How is an overpayment of Unemployment Compensation handled in bankruptcy – is it dischargeable?

Over the past few years, a lot of people have been losing their jobs and in order to make ends meet, they have filed for unemployment compensation benefits. In an effort to get back to a financial normalcy, they collect their benefits each week and look for that illusive job. They make things work as best they can, but then nothing happens and the bills continue to pile up. On top of those bills piling up, a letter comes from the Department of Labor explaining that the state made a mistake and they have been receiving more benefits than entitled. The Department of Labor now wants that overpayment returned. Those debtors now have another debt not contemplated and bankruptcy is now a very possible consideration. Those debtors know that unsecured debt would be discharged in a bankruptcy, but what about those overpayments?

When the Department of Labor asks for the return of money, it is called recoupment of overpaid benefits. Recoupment of overpaid benefits is simply just that, a return of money that the debtor was not entitled to. If the debtor is still collecting benefits, the Department of Labor will most likely reduce future benefits until the overpayment amount has been satisfied. Such Recoupment is not dischargeable nor does the automatic stay provision of the bankruptcy code apply.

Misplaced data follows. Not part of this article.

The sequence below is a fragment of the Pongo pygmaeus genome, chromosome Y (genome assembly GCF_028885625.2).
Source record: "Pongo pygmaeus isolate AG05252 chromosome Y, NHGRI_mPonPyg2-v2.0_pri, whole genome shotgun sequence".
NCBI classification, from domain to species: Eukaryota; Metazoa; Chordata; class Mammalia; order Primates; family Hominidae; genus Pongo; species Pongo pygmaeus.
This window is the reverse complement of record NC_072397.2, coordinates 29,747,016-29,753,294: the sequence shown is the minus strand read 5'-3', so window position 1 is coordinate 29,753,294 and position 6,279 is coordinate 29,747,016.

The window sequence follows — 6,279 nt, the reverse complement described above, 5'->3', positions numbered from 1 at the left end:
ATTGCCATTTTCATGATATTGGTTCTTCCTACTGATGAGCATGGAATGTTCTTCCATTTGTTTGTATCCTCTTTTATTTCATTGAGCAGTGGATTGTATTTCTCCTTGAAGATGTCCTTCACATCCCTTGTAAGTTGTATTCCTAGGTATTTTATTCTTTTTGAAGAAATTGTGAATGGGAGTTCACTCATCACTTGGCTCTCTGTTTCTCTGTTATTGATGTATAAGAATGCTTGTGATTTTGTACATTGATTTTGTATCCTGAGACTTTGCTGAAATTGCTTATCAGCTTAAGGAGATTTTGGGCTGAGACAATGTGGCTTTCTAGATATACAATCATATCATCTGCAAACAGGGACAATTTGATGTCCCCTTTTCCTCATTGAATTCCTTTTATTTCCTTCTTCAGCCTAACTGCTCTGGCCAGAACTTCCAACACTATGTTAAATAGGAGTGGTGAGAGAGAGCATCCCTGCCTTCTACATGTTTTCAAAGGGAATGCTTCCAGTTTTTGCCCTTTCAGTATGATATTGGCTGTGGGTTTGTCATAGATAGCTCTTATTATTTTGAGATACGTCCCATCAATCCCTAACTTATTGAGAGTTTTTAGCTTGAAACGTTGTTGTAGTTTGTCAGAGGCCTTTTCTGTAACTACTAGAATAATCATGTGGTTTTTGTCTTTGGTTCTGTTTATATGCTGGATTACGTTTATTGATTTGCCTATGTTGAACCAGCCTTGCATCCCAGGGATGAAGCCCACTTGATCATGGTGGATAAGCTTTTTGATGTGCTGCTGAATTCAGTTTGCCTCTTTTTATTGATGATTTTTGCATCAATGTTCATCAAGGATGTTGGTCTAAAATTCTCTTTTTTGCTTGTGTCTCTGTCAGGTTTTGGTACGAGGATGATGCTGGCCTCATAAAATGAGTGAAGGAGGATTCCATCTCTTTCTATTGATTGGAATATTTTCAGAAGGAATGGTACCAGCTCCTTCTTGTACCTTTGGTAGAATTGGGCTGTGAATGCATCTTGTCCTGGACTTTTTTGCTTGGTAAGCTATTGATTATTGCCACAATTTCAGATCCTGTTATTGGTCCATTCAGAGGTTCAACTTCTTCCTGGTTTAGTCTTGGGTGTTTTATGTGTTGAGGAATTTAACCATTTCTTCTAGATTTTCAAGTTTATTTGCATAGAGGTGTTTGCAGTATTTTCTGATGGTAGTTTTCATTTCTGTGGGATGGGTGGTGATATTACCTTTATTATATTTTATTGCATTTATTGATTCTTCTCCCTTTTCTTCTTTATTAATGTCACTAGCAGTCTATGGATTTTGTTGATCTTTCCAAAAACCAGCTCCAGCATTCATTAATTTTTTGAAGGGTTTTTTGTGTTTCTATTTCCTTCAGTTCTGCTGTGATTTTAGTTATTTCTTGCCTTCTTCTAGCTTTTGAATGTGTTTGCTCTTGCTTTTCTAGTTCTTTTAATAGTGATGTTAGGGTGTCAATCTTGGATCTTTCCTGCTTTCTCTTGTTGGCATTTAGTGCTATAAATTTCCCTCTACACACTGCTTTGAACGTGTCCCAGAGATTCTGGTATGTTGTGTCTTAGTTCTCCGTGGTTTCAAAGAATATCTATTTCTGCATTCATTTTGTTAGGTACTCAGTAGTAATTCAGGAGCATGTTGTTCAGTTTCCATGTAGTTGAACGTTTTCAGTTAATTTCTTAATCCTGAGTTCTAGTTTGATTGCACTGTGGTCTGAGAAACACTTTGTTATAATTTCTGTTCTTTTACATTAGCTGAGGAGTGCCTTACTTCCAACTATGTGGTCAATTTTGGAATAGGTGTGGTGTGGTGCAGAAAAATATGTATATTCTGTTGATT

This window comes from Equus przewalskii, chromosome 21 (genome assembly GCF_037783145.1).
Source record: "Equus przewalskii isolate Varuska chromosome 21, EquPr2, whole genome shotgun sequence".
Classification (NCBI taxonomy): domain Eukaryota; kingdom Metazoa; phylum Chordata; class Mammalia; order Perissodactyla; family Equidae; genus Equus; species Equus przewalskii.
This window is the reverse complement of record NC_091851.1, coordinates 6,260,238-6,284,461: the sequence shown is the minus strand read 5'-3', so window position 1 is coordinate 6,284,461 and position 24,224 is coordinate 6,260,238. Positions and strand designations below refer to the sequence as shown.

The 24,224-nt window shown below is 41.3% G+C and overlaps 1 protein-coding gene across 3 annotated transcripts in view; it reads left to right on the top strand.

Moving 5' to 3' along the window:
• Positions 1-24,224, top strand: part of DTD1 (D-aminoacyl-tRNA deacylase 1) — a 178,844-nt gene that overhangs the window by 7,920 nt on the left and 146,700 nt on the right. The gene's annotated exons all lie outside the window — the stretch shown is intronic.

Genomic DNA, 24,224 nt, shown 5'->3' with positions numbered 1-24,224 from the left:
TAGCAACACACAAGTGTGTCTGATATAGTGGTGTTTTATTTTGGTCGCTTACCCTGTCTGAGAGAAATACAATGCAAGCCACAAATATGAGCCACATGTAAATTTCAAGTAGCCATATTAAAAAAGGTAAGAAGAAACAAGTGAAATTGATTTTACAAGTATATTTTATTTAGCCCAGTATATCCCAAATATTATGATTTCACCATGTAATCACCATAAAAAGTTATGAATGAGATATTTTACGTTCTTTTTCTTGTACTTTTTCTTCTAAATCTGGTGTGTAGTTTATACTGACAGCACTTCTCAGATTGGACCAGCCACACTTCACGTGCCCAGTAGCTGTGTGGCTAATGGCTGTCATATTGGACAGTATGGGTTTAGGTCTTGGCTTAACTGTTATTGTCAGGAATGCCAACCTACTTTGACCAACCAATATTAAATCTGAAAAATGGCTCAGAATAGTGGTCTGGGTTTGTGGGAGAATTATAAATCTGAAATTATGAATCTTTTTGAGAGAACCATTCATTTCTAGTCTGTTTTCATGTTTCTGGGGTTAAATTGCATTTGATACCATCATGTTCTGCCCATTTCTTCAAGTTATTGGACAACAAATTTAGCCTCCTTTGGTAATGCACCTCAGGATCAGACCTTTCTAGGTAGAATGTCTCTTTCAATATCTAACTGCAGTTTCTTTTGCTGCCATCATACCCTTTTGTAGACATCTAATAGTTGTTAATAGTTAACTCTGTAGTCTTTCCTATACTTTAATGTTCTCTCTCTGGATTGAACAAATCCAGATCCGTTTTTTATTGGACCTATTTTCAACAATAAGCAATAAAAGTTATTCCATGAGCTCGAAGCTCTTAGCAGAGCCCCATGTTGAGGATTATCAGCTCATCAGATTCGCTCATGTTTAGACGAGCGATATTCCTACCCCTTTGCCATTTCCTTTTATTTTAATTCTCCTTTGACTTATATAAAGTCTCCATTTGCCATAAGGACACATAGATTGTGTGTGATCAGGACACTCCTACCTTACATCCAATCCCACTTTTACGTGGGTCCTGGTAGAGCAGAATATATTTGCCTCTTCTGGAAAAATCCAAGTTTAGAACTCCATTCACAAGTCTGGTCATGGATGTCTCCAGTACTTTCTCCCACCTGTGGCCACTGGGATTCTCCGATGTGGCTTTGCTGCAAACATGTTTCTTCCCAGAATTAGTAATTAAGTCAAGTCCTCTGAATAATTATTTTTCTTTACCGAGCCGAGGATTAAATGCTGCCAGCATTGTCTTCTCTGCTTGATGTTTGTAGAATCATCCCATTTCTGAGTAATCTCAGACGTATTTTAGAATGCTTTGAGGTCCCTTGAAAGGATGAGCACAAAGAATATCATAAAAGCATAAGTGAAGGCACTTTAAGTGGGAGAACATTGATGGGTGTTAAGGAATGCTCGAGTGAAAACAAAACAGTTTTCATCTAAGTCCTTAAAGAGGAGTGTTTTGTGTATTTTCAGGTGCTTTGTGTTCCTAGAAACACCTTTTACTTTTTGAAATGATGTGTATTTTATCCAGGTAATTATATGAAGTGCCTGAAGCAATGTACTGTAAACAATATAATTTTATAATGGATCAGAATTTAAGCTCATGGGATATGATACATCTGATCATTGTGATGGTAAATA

If the debtor, on the other hand, is no longer receiving benefits because of employment or eligibility has expired, then the overpayment is considered a general unsecured debt. If the debt is unsecured, it is dischargeable in a bankruptcy.

What if the debtor needs to claim for unemployment benefits in the future? Can he collect his benefits and not be subject to a reduction of benefits based on the past discharge of the debt? In Georgia, the answer to that question is not presently known. There have been no cases brought before the court which would answer it. In other jurisdictions around the country, such reductions are possible. One way that this issue has been settled in other jurisdictions depends on whether the reduction in benefits is tied to an old transaction or a new one. If it is an old transaction (an old claim), then such reductions are allowed, but if it is a new transaction (a new claim), then reductions are not allowed.

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